In a draft decision published today, the Australian Competition and Consumer Commission (ACCC) has revealed that it plans to grant authorisation to specific provisions within revised agreements between NBN Co and Optus. Confirming its intentions, the regulator noted that these arrangements involve the progressive migration of Optus’ hybrid-fibre coaxial (HFC) subscribers to the new multi-technology National Broadband Network (NBN), while parts of the operator’s cable infrastructure are integrated into the NBN.
With these revised agreements forming part of a broader transaction between the two parties which involves the acquisition of Optus’ HFC assets, the ACCC said it had accepted these were likely to result in some benefits to the public by: allowing NBN Co to access the fibre components of Optus’ HFC network and avoid inefficient investment in additional distribution fibre on these parts of the multi-technology NBN; providing consumers with a greater choice of service providers and access to a greater range of broadband products sooner than they otherwise would have and; facilitating less disruptive customer migration to the NBN.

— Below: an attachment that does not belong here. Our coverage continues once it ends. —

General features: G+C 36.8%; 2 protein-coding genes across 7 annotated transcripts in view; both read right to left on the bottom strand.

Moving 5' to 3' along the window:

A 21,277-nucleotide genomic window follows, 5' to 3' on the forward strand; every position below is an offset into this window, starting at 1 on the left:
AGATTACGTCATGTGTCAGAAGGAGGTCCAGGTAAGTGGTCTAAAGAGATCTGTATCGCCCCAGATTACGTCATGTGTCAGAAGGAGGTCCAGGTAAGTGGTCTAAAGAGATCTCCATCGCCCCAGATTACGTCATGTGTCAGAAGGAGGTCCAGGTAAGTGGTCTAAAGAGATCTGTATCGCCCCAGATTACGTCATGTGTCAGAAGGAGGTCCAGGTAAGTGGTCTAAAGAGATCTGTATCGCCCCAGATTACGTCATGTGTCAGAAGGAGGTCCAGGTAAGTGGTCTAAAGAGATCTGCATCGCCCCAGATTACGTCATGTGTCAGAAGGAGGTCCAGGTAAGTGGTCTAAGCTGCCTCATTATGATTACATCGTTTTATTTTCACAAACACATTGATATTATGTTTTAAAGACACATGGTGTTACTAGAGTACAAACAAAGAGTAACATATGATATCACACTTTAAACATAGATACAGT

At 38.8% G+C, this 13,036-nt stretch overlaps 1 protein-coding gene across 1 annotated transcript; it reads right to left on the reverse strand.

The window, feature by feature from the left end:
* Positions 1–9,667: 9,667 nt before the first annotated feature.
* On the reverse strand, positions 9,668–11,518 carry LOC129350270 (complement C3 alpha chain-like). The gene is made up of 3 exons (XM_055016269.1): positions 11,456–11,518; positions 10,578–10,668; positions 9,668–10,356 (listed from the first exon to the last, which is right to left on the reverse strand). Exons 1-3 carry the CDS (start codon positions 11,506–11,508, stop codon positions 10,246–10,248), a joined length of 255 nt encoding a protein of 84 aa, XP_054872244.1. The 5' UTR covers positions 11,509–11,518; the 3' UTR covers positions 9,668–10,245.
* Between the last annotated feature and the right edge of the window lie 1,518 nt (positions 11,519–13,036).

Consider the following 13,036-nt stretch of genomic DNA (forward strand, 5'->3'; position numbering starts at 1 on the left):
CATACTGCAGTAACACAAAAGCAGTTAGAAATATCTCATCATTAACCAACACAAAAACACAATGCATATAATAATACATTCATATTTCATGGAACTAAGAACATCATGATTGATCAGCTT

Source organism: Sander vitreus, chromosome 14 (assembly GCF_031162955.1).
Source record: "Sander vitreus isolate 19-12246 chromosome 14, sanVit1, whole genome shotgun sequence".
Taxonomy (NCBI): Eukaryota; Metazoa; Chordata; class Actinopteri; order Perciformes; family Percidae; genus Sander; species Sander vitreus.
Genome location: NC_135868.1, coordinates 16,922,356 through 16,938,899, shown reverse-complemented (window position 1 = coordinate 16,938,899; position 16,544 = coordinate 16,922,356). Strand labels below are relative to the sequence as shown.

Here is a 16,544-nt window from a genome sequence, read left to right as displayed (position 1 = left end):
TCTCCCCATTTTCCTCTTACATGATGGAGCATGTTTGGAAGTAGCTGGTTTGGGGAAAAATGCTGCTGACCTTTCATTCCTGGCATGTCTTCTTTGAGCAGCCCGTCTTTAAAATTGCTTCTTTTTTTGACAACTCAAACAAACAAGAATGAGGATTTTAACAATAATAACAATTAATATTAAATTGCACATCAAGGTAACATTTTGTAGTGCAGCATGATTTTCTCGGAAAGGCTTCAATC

Commenting on the development, ACCC chairman Rod Sims was cited as saying: ‘The ACCC acknowledges the revised arrangements form part of a broader proposal for NBN Co to acquire Optus’ HFC network assets, and that utilising existing HFC infrastructure in rolling out the NBN is likely to generate cost savings.’
With the regulator now seeking submissions from NBN Co and other interested parties in relation to its draft determination by 7 August, it has said it expects to make a final decision in August/September 2015.